Four Face Felony Theft Charges Over $315K in Turnpike Toll Debts
Four motorists accused of collectively owing more than $315,000 in unpaid tolls and fees to the Pennsylvania Turnpike Commission today were held for trial on felony theft charges.
The prosecutions are the first in Bucks County under a recent crackdown spearheaded by turnpike officials on habitual scofflaws who have racked up millions of dollars in toll violations.
Among the tools being used in the crackdown is the filing of felony theft of services charges against the most egregious offenders.
Recent legislation also empowers turnpike officials to ask the Pennsylvania Department of Transportation to suspend the vehicle registrations of motorists who have six or more unpaid toll violations or who owe at least $500 in outstanding tolls and administrative fees.
Charged in Bucks County with theft of services are Jarrett L. Stiff, 36, of Warminster; Kelly M. Robinson, 32, of Lansdale; Christina M. Heller, 52, of Hatboro; and Ayelet D. Farage, 47, of Elkins Park.
All four waived their right to a preliminary hearing this afternoon before Magisterial District Judge Joseph P. Falcone of Bensalem. Falcone scheduled them to be formally arraigned Sept. 14 in Bucks County Common Pleas Court in Doylestown.
Stiff (top photo) is accused of owing $127,967.40, the sum of $37,572.40 in unpaid tolls and $90,395 in administrative fees. According to a probable cause affidavit, Stiff blew through turnpike interchanges 2,264 times without paying between April 15, 2013, and Oct. 24, 2017. Turnpike officials have sent him 4,528 notices in their collection efforts, the affidavit says.
Robinson (second photo) owes $66,553.43, about half in unpaid tolls and half in administrative fees, her affidavit says. She is accused of evading 840 separate tolls between Dec. 6, 2013, and Sept. 22, 2017; resulting in 1,680 payment demand notices sent to her.
Heller (third photo) is charged with arrears of $60,634.40, including $28,114.40 in unpaid tolls and $32,520 in fees. Her affidavit says she has been sent 1,626 notices seeking payment of 813 unpaid tolls from March 30, 2012, through Oct. 3, 2015.
Farage (bottom photo) has a debt of $60,569.65 – including $27,829.65 in tolls and $32,730 in violation fees. She drove through interchanges 822 times without paying from April 16, 2012, through Oct. 31, 2017, resulting in 1,644 notices sent to her in vain, her charging documents allege.
Thefts of more than $2,000 are charged as felonies of the third degree, punishable by up to seven years in prison and a $15,000 fine.
In each case, the affidavits say, investigators made repeated, unsuccessful attempts to set up payment agreements with the defendants before resorting to criminal charges.
In addition to the theft charges, Stiff, Robinson and Ayelet were charged with driving while their licenses were suspended or revoked. Investigators searched their driving histories, finding that all three had incurred toll violations at times when their drivers’ licenses were under suspension, the charging documents say.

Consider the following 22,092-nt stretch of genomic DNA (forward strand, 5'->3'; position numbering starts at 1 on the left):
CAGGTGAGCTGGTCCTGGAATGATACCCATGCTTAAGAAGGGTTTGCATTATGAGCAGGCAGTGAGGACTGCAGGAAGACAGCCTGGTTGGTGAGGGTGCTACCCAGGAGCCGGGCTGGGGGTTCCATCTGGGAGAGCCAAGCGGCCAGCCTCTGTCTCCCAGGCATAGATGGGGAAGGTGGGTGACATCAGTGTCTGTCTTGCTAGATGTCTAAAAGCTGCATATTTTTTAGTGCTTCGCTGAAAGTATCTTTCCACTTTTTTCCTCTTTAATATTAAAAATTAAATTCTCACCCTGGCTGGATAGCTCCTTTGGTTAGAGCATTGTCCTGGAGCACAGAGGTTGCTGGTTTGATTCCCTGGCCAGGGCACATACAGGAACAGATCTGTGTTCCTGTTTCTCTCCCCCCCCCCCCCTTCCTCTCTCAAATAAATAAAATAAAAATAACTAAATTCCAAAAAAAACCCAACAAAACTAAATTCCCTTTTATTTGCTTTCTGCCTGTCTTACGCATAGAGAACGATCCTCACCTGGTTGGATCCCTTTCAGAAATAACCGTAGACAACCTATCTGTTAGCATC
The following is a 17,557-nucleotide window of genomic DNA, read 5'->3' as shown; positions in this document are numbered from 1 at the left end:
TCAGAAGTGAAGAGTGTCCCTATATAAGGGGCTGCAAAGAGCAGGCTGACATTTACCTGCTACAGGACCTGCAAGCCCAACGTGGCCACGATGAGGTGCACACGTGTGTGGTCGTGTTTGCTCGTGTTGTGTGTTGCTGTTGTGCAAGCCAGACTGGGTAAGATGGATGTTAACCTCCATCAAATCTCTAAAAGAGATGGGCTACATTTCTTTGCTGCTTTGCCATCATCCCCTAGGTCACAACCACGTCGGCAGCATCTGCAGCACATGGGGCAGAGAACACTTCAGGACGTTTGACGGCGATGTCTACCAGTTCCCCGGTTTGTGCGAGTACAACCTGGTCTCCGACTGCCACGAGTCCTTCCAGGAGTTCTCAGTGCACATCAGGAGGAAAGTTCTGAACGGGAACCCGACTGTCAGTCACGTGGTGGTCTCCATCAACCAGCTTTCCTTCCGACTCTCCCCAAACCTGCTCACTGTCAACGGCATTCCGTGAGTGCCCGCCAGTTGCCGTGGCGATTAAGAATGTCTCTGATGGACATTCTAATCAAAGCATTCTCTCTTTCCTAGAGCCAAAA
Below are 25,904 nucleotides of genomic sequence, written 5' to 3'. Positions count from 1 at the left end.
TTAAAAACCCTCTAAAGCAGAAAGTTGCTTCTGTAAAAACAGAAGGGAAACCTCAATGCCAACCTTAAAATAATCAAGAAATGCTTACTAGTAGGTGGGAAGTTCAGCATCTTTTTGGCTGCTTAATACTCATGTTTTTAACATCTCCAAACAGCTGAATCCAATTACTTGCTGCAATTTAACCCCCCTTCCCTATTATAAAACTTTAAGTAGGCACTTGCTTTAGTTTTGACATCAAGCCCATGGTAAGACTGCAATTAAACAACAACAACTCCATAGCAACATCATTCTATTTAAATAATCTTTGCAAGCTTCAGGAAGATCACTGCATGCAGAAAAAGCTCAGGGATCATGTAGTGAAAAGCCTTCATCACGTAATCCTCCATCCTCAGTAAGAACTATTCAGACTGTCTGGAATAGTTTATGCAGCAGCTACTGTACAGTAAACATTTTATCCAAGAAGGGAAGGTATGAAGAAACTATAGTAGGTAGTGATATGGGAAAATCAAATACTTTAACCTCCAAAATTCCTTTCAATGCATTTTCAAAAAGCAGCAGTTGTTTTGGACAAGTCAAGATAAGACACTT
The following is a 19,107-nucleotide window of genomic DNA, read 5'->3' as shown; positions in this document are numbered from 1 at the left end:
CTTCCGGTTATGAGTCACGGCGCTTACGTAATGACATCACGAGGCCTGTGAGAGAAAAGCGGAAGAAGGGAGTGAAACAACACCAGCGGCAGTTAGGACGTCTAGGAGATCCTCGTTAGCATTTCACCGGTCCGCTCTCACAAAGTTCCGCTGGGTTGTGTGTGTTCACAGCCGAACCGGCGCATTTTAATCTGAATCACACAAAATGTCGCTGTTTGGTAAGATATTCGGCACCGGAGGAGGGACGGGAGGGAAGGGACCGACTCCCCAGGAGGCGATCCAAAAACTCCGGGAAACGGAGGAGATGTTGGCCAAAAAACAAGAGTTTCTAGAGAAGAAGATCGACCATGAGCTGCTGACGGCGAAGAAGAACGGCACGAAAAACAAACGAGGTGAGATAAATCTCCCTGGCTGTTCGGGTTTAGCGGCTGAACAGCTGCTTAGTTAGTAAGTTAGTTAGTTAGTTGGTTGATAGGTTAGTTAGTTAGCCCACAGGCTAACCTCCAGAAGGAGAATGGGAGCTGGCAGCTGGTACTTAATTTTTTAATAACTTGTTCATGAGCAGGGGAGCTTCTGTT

Most of the unpaid tolls charged to the suspects were incurred in Bucks County, which has been an epicenter for toll violations, according to turnpike officials.
Two of the three interchanges with the highest violation rates in Pennsylvania – Neshaminy and Bensalem – are in Bucks County.
An amnesty program last year prompted more than 2,000 motorists to enter into payment agreements totaling $1.4 million, turnpike officials reported. Even so, another 10,000 motorists still owed in excess of $17 million as of last summer – more than half of it by residents of Bucks, Montgomery and Philadelphia Counties.
Such arrears prompted state legislators to enact Act 165 of 2016, providing for the suspension of scofflaws’ vehicle registrations. The law took effect in August 2017.
Ray Morrow, a retired FBI agent now serving as the Turnpike Commission’s Chief Compliance Officer, also persuaded several District Attorney’s Offices to begin prosecuting the worst offenders, rather than referring the matters to civil court.
Since December 2017, Morrow said, 26 criminal complaints have been filed. Nine defendants have pleaded guilty, and the remaining cases are proceeding in Bucks, Dauphin, Lancaster, Cumberland, Chester, Westmoreland and York Counties.
“Most Pennsylvania Turnpike travelers pay their toll bills and violations on time, but a few extreme scofflaws are ignoring hundreds of mailed notices and simply refusing to pay what’s owed,” Morrow said. “We have partnered with prosecutors across our toll-road system to pursue theft-of-services charges and recover unpaid tolls from chronic violators.
“We are grateful for the Bucks County DA’s efforts to help us pursue the very worst toll evaders,” said Morrow, who worked with Bucks County Detective Timothy Perkins on the local investigation.
The case has been assigned to Assistant District Attorney Jovin Jose for prosecution.
Criminal charges are allegations subject to proof in court. The accused are presumed to be innocent unless and until proven guilty in a court of law.
Contact: Jovin Jose, 215.348.6589, email@example.com